Layton is pandering to some sector of the population that is not there Harper will not call an election but will probably wait for the opposition to force one
My feeling is that Harper will make his concession (to the provinces) in the budget (Spring 2007) and will call an election if his prospects look good

Buttonwood on the outlook for financial markets over the next 12 months
(The Economist of September 5)

The outlook for financial markets over the next 12 months depends on the answers to two questions. First, what does it mean for the American economy that short rates are above long bond yields-that, in the jargon, the yield curve is inverted? Second, can companies continue to earn today’s high level of profits as a share of GDP?
Take the optimistic view and you can construct a bullish case for equities. The yield curve is not a signal of impending recession, simply a reflection of greater confidence in the ability of central banks to control inflation. And with the balance of power in the global economy having shifted from workers to employers, there is no need for corporate profits to come under pressure.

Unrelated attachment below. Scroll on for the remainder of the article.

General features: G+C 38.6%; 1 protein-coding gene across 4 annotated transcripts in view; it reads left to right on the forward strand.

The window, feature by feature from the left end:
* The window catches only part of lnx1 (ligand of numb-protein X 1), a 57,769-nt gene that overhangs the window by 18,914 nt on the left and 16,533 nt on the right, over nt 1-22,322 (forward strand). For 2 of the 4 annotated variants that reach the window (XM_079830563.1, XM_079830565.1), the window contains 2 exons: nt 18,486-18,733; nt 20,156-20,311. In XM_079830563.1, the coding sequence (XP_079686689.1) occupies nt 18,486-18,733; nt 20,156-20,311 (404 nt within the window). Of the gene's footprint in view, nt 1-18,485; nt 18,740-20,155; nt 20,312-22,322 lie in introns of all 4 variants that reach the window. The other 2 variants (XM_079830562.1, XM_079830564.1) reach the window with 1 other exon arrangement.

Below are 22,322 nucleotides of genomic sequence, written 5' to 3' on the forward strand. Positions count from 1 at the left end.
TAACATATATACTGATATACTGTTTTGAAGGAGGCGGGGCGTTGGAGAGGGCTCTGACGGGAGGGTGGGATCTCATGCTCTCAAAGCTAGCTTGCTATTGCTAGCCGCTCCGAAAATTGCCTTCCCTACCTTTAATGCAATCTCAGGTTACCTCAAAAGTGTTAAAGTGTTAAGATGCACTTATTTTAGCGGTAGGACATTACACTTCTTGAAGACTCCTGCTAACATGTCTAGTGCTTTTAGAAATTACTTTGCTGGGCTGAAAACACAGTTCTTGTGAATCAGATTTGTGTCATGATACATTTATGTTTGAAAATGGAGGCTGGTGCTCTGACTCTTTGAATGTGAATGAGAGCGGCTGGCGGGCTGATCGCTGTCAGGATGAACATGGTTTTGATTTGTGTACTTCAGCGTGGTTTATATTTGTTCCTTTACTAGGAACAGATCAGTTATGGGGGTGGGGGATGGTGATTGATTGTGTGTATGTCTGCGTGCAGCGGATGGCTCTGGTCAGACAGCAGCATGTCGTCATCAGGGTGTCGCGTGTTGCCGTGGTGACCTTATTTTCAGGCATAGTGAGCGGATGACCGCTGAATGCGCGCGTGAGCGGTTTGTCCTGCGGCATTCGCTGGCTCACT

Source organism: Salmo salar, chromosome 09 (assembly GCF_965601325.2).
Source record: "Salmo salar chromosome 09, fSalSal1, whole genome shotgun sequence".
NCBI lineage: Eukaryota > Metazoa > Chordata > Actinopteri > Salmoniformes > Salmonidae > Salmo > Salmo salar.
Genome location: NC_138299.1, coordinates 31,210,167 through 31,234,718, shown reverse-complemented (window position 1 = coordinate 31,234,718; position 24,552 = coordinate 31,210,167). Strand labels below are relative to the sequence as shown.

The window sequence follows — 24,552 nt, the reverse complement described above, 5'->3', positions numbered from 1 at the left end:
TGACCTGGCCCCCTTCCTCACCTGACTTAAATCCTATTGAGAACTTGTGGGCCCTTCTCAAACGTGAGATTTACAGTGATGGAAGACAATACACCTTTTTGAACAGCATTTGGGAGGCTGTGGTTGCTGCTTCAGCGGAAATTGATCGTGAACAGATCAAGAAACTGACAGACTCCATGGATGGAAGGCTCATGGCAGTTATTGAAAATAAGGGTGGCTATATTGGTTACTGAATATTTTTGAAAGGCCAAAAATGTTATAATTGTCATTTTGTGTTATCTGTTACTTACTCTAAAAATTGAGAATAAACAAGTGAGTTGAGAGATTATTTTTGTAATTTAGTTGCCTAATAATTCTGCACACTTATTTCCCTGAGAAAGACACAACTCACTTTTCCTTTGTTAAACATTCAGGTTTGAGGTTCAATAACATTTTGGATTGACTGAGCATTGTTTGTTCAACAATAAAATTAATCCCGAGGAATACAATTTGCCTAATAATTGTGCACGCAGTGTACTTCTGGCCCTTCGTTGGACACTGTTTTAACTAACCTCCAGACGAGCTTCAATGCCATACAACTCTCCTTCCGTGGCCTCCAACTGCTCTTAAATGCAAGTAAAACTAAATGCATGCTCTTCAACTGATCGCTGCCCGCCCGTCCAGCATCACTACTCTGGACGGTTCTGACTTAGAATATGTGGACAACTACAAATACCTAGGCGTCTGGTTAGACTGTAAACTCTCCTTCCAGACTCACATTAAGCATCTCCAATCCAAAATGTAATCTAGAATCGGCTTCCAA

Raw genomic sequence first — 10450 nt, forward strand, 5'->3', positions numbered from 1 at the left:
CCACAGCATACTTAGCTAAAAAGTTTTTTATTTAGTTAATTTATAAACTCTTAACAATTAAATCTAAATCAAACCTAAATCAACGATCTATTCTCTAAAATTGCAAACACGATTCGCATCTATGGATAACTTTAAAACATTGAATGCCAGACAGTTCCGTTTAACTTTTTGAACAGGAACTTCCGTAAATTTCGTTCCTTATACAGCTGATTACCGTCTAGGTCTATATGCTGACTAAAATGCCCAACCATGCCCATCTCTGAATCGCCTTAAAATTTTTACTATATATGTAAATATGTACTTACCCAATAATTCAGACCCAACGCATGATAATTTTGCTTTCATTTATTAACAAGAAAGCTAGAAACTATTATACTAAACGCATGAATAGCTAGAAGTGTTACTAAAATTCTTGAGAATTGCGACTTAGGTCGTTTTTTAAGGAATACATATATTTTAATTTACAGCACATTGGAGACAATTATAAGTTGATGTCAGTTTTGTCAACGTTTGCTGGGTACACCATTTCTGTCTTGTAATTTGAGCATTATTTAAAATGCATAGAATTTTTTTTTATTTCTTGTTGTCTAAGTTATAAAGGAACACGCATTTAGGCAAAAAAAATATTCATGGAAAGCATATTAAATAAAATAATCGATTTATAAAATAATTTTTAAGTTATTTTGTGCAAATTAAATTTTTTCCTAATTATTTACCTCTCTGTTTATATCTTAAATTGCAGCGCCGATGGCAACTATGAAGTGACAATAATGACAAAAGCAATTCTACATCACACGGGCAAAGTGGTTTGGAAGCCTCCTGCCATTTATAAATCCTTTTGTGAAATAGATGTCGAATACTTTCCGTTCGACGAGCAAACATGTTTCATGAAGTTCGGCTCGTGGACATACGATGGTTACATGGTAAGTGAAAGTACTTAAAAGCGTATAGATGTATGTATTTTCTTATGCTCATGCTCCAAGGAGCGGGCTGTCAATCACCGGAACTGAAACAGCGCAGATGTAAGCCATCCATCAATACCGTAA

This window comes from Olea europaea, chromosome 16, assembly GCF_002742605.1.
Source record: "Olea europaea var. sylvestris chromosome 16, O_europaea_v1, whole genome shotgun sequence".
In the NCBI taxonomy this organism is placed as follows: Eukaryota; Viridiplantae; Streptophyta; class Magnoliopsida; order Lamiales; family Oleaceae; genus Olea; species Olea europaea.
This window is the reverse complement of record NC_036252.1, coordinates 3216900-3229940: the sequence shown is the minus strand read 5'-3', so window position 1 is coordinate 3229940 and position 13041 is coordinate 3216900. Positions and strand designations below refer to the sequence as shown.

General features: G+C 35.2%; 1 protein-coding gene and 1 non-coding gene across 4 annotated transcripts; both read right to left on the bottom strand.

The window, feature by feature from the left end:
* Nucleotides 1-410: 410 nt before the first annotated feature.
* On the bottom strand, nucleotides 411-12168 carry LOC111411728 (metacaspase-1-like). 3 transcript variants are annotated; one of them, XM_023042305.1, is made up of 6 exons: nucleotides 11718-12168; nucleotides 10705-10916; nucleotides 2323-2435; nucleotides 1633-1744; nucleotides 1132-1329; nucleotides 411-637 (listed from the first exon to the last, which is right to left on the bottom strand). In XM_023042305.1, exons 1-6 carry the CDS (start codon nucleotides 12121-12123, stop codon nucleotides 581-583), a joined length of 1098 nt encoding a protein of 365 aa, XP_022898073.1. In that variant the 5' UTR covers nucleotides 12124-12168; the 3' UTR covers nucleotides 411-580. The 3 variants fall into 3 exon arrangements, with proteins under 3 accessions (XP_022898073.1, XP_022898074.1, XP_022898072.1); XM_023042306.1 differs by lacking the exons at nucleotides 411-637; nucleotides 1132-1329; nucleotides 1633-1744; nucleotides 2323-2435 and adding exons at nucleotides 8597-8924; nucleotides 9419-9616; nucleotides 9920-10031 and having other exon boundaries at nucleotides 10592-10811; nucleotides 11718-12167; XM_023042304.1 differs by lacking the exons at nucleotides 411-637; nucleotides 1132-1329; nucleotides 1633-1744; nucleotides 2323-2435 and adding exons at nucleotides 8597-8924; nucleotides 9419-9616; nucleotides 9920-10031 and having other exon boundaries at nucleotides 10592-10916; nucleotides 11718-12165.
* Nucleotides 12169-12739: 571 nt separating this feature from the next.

The pessimistic view is that the yield curve does indeed signal economic troubles as it has in the past-and at a time when profits are already cyclically high. If so, profits and share prices could be in for a double blow as the economy slows and margins come under pressure.
Buttonwood is a great believer in reversion to the mean. Because the optimistic school implicitly argues that “things are different this time”, it is tempting to side automatically with the pessimists.
But the facts are a little more complex. The standard assumption in finance textbooks has been that long-term rates should be above short rates because borrowers must pay a premium for illiquidity, just as UK building societies pay higher rates to savers willing to lock away their money for 90 days.
An upward-sloping yield curve has come to be perceived as “normal”. Hence the use of the term “inverted” to describe the situation today.